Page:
Planck first light yields promising results (w/ Video)

Planck first light yields promising results
A map of the sky at optical wavelengths shows a prominent horizontal band which is the light shining from our own Milky Way. The superimposed strip shows the area of the sky mapped by Planck during the First Light Survey. The colour scale indicates the magnitude of the deviations of the temperature of the Cosmic Microwave Background from its average value, as measured by Planck at a frequency close to the peak of the CMB spectrum (red is hotter and blue is colder). The large red strips trace radio emission from the Milky Way, whereas the small bright spots high above the galactic plane correspond to emission from the Cosmic Microwave Background itself. Credits: ESA, LFI & HFI Consortia. Background optical image: Axel Mellinger

( -- Planck, ESA's mission to study the early Universe, started surveying the sky regularly from its vantage point at L2 on 13 August. The instruments of ESA's 'time machine' were fine-tuned for optimum performance in the period preceding this date. In preparation for routine scientific operations, their long-term stability has been verified by conducting a first 'trial' survey.

ESA's Planck microwave observatory is the first European mission designed to study the - the relic radiation from the Big Bang.

Following launch on 14 May, check-outs of the satellite's subsystems were started in parallel with the cool-down of its instruments' detectors. The detectors are looking for variations in the temperature of the Cosmic Microwave Background that are about a million times smaller than one degree - this is comparable to measuring from Earth the body heat of a rabbit sitting on the Moon. To achieve this, Planck's detectors must be cooled to extremely low temperatures, some of them being very close to absolute zero (-273.15.15°C, or zero Kelvin, 0K).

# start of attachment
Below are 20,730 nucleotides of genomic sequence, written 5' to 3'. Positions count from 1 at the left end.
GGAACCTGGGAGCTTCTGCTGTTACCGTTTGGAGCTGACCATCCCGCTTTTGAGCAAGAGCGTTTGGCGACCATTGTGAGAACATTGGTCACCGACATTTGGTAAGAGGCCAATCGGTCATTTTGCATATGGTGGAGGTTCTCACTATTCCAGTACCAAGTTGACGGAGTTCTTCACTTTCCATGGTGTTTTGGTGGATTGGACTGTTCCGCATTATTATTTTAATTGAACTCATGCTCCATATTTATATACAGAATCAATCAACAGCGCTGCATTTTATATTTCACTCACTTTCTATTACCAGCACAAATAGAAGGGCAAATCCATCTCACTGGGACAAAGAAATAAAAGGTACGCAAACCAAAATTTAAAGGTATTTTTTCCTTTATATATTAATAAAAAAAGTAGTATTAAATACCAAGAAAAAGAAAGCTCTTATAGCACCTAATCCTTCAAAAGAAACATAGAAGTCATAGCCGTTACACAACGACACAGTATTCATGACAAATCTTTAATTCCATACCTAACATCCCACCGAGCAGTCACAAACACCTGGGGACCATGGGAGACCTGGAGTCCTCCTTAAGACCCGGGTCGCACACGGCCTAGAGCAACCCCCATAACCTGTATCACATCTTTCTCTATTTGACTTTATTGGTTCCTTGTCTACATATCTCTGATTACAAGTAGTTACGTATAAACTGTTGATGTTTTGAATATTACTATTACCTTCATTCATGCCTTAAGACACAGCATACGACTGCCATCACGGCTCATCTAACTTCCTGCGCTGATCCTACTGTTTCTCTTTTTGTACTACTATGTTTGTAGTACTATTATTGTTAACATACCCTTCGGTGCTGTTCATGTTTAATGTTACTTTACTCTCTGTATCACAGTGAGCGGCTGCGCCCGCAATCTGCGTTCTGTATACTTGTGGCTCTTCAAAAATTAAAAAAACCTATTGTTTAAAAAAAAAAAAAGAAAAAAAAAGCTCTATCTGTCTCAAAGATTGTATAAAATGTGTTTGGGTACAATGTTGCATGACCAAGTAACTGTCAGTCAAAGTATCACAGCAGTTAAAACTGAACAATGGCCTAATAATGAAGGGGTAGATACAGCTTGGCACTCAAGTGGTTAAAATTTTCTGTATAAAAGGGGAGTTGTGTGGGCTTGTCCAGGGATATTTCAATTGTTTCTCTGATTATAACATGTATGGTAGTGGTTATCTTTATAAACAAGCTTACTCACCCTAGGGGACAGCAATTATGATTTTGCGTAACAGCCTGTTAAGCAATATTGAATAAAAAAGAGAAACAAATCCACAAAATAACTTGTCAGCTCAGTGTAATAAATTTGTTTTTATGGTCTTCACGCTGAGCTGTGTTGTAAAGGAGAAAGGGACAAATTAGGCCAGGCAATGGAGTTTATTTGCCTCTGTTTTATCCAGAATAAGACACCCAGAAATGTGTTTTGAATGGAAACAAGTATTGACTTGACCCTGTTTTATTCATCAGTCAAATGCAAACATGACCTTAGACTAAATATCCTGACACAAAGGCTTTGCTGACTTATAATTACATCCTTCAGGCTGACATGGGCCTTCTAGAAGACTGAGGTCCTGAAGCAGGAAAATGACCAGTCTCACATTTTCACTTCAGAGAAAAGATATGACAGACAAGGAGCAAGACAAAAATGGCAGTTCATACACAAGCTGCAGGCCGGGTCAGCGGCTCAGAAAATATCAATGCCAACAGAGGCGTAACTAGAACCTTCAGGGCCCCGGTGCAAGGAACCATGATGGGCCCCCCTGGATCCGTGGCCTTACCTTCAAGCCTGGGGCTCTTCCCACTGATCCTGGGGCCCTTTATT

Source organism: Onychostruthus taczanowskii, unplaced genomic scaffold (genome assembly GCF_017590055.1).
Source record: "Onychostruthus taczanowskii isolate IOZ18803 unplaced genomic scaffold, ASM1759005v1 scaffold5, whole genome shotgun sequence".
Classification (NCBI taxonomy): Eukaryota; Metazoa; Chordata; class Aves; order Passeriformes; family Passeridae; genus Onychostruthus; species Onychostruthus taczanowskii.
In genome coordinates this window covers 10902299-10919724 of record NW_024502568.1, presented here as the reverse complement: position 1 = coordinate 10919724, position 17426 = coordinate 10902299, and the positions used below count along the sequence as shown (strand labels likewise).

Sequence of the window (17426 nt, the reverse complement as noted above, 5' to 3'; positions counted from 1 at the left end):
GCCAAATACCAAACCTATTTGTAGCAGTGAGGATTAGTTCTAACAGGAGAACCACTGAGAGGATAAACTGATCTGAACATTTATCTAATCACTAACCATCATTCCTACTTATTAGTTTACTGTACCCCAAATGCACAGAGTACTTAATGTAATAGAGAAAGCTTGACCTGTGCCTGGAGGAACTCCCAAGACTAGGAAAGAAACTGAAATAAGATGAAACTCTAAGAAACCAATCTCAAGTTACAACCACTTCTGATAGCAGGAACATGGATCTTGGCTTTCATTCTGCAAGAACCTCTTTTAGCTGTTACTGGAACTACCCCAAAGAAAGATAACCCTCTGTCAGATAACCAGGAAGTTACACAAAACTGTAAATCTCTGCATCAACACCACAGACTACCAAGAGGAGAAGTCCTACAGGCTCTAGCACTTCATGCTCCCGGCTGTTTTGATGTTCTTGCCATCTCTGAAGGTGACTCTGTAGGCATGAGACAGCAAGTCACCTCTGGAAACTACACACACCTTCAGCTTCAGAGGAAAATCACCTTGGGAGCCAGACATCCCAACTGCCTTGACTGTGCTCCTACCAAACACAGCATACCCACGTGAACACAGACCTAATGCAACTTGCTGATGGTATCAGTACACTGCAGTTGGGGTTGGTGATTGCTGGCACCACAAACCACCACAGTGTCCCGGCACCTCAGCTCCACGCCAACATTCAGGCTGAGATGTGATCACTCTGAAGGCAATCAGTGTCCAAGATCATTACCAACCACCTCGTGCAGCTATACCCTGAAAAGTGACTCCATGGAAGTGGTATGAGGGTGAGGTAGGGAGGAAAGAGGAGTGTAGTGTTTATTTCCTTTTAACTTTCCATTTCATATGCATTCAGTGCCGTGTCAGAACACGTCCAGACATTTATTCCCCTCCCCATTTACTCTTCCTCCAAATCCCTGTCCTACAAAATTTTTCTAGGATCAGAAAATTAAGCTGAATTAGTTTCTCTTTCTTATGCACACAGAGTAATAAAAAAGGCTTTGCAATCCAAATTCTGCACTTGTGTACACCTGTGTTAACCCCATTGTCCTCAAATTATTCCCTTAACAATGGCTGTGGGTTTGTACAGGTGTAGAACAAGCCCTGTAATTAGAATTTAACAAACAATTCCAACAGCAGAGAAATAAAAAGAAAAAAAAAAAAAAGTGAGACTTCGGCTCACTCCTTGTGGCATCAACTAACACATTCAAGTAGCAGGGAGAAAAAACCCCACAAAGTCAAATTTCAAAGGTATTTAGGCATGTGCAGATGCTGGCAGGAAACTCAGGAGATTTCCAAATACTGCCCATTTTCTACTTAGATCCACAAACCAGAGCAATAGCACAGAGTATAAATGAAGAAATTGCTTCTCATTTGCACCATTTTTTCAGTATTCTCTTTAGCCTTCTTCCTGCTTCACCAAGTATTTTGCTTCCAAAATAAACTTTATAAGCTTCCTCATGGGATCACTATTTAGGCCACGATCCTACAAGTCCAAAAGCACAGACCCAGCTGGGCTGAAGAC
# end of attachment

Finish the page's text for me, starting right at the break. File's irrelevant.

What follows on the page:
Planck will scan the entire sky to build the most accurate map ever of the Cosmic Microwave Background (CMB), the relic radiation from the Big Bang. The spacecraft will spin at 1 rotation per minute around an axis offset by about 85° so that the observed sky region will trace a large circle on the sky. As the spin axis follows the Sun the circle observed by the instruments sweeps through the sky at a rate of 1° per day. Planck will take about 6 months to complete a full scan of the sky, allowing the creation of two complete sky maps during the nominal mission lifetime (about 15 months). Credits: ESA (animation by C. Carreau)

With check-outs of the subsystems finished, instrument commissioning, optimisation, and initial calibration was completed by the second week of August.

The 'first light' survey, which began on 13 August, is a two-week period during which Planck surveyed the sky continuously. It was carried out to verify the stability of the instruments and the ability to calibrate them over long periods to the exquisite accuracy needed.

The first light survey was completed on 27 August, yielding maps of a strip of the sky, one for each of Planck's nine frequencies. Each map is a ring, about 15 degrees wide, stretching across the full sky. Preliminary analysis indicates that the quality of the data is excellent.

Routine operations started as soon as the First Light Survey was completed, and surveying will now continue for at least 15 months without a break. In approximately 6 month's time, the first all-sky map will be assembled.

Within its allotted operational life of 15 months, Planck will be able to gather data for two full independent all-sky maps. To fully exploit the high sensitivity of Planck, the data will require a great deal of delicate adjustments and careful analysis. It promises to contain a treasure trove of data that will keep both cosmologists and astrophysicists busy for decades to come.

Source: European Space Agency (news : web)

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